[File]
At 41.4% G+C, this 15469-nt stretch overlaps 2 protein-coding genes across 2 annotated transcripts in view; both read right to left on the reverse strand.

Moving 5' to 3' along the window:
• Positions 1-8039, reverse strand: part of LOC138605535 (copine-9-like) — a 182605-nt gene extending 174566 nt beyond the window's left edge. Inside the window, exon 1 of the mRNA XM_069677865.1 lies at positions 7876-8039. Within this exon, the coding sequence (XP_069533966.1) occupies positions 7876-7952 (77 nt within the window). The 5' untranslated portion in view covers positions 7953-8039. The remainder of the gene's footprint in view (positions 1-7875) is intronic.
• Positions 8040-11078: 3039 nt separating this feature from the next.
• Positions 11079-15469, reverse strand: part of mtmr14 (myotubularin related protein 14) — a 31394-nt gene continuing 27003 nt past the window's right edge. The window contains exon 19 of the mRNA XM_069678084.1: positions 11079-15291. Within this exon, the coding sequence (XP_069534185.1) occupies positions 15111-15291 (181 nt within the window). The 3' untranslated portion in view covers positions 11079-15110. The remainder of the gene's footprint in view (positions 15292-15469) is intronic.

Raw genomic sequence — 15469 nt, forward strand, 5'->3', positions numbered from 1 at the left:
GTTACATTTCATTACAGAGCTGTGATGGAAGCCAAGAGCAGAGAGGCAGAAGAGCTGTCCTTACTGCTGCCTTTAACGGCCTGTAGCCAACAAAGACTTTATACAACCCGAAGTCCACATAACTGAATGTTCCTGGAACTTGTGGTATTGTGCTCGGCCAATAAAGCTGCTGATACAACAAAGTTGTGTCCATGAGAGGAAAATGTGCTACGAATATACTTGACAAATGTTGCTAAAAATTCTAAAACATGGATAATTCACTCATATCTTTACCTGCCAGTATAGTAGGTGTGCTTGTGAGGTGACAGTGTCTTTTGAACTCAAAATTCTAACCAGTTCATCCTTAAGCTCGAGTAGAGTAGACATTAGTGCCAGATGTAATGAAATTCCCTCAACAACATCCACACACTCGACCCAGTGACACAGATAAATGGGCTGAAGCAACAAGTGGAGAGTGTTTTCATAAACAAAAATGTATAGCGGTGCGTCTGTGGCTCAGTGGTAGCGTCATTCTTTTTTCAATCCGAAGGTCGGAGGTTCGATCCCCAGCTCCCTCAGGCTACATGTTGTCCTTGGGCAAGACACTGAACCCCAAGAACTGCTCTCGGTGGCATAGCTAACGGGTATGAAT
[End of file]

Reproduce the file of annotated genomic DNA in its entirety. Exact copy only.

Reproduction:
At 41.4% G+C, this 15469-nt stretch overlaps 2 protein-coding genes across 2 annotated transcripts in view; both read right to left on the reverse strand.

Moving 5' to 3' along the window:
• Positions 1-8039, reverse strand: part of LOC138605535 (copine-9-like) — a 182605-nt gene extending 174566 nt beyond the window's left edge. Inside the window, exon 1 of the mRNA XM_069677865.1 lies at positions 7876-8039. Within this exon, the coding sequence (XP_069533966.1) occupies positions 7876-7952 (77 nt within the window). The 5' untranslated portion in view covers positions 7953-8039. The remainder of the gene's footprint in view (positions 1-7875) is intronic.
• Positions 8040-11078: 3039 nt separating this feature from the next.
• Positions 11079-15469, reverse strand: part of mtmr14 (myotubularin related protein 14) — a 31394-nt gene continuing 27003 nt past the window's right edge. The window contains exon 19 of the mRNA XM_069678084.1: positions 11079-15291. Within this exon, the coding sequence (XP_069534185.1) occupies positions 15111-15291 (181 nt within the window). The 3' untranslated portion in view covers positions 11079-15110. The remainder of the gene's footprint in view (positions 15292-15469) is intronic.

Raw genomic sequence — 15469 nt, forward strand, 5'->3', positions numbered from 1 at the left:
GTTACATTTCATTACAGAGCTGTGATGGAAGCCAAGAGCAGAGAGGCAGAAGAGCTGTCCTTACTGCTGCCTTTAACGGCCTGTAGCCAACAAAGACTTTATACAACCCGAAGTCCACATAACTGAATGTTCCTGGAACTTGTGGTATTGTGCTCGGCCAATAAAGCTGCTGATACAACAAAGTTGTGTCCATGAGAGGAAAATGTGCTACGAATATACTTGACAAATGTTGCTAAAAATTCTAAAACATGGATAATTCACTCATATCTTTACCTGCCAGTATAGTAGGTGTGCTTGTGAGGTGACAGTGTCTTTTGAACTCAAAATTCTAACCAGTTCATCCTTAAGCTCGAGTAGAGTAGACATTAGTGCCAGATGTAATGAAATTCCCTCAACAACATCCACACACTCGACCCAGTGACACAGATAAATGGGCTGAAGCAACAAGTGGAGAGTGTTTTCATAAACAAAAATGTATAGCGGTGCGTCTGTGGCTCAGTGGTAGCGTCATTCTTTTTTCAATCCGAAGGTCGGAGGTTCGATCCCCAGCTCCCTCAGGCTACATGTTGTCCTTGGGCAAGACACTGAACCCCAAGAACTGCTCTCGGTGGCATAGCTAACGGGTATGAAT